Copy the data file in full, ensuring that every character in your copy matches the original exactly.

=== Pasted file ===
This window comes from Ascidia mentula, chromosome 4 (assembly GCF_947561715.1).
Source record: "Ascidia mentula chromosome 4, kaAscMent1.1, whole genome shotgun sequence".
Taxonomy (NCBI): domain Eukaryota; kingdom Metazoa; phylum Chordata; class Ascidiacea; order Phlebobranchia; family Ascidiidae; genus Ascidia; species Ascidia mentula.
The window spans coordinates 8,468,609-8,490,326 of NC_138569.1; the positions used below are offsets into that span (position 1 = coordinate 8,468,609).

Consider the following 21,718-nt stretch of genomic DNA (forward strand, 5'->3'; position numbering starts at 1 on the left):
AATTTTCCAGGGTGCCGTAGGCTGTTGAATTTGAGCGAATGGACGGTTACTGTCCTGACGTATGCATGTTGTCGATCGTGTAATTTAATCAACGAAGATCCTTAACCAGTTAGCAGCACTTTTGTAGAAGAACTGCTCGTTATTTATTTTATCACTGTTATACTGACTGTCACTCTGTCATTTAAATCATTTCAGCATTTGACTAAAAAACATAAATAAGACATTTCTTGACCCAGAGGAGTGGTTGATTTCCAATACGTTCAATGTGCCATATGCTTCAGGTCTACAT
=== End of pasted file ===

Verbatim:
This window comes from Ascidia mentula, chromosome 4 (assembly GCF_947561715.1).
Source record: "Ascidia mentula chromosome 4, kaAscMent1.1, whole genome shotgun sequence".
Taxonomy (NCBI): domain Eukaryota; kingdom Metazoa; phylum Chordata; class Ascidiacea; order Phlebobranchia; family Ascidiidae; genus Ascidia; species Ascidia mentula.
The window spans coordinates 8,468,609-8,490,326 of NC_138569.1; the positions used below are offsets into that span (position 1 = coordinate 8,468,609).

Consider the following 21,718-nt stretch of genomic DNA (forward strand, 5'->3'; position numbering starts at 1 on the left):
AATTTTCCAGGGTGCCGTAGGCTGTTGAATTTGAGCGAATGGACGGTTACTGTCCTGACGTATGCATGTTGTCGATCGTGTAATTTAATCAACGAAGATCCTTAACCAGTTAGCAGCACTTTTGTAGAAGAACTGCTCGTTATTTATTTTATCACTGTTATACTGACTGTCACTCTGTCATTTAAATCATTTCAGCATTTGACTAAAAAACATAAATAAGACATTTCTTGACCCAGAGGAGTGGTTGATTTCCAATACGTTCAATGTGCCATATGCTTCAGGTCTACAT